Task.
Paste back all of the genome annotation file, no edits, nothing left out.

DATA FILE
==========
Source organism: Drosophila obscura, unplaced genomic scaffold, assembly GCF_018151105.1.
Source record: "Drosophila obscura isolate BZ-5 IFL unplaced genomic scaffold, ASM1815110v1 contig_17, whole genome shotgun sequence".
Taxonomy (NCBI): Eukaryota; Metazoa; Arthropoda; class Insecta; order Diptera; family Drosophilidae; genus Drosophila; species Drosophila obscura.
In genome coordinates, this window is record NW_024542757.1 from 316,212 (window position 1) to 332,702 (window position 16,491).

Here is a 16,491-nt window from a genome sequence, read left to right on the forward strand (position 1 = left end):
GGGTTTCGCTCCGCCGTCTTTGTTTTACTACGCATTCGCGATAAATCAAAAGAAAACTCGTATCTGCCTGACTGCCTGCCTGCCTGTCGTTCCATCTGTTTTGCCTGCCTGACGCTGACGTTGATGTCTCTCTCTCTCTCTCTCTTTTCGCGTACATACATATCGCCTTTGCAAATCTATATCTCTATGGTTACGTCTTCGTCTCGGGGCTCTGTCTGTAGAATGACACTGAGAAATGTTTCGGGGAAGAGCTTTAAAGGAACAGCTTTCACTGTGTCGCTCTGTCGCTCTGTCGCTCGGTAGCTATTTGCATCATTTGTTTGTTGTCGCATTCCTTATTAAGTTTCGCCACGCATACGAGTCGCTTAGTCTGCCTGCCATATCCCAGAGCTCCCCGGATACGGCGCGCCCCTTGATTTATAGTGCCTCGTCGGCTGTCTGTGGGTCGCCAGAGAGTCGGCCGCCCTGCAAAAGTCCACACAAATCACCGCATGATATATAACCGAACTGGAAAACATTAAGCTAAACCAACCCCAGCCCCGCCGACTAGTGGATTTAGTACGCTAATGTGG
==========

Source organism: Drosophila obscura, unplaced genomic scaffold, assembly GCF_018151105.1.
Source record: "Drosophila obscura isolate BZ-5 IFL unplaced genomic scaffold, ASM1815110v1 contig_17, whole genome shotgun sequence".
Taxonomy (NCBI): Eukaryota; Metazoa; Arthropoda; class Insecta; order Diptera; family Drosophilidae; genus Drosophila; species Drosophila obscura.
In genome coordinates, this window is record NW_024542757.1 from 316,212 (window position 1) to 332,702 (window position 16,491).

Here is a 16,491-nt window from a genome sequence, read left to right on the forward strand (position 1 = left end):
GGGTTTCGCTCCGCCGTCTTTGTTTTACTACGCATTCGCGATAAATCAAAAGAAAACTCGTATCTGCCTGACTGCCTGCCTGCCTGTCGTTCCATCTGTTTTGCCTGCCTGACGCTGACGTTGATGTCTCTCTCTCTCTCTCTCTTTTCGCGTACATACATATCGCCTTTGCAAATCTATATCTCTATGGTTACGTCTTCGTCTCGGGGCTCTGTCTGTAGAATGACACTGAGAAATGTTTCGGGGAAGAGCTTTAAAGGAACAGCTTTCACTGTGTCGCTCTGTCGCTCTGTCGCTCGGTAGCTATTTGCATCATTTGTTTGTTGTCGCATTCCTTATTAAGTTTCGCCACGCATACGAGTCGCTTAGTCTGCCTGCCATATCCCAGAGCTCCCCGGATACGGCGCGCCCCTTGATTTATAGTGCCTCGTCGGCTGTCTGTGGGTCGCCAGAGAGTCGGCCGCCCTGCAAAAGTCCACACAAATCACCGCATGATATATAACCGAACTGGAAAACATTAAGCTAAACCAACCCCAGCCCCGCCGACTAGTGGATTTAGTACGCTAATGTGG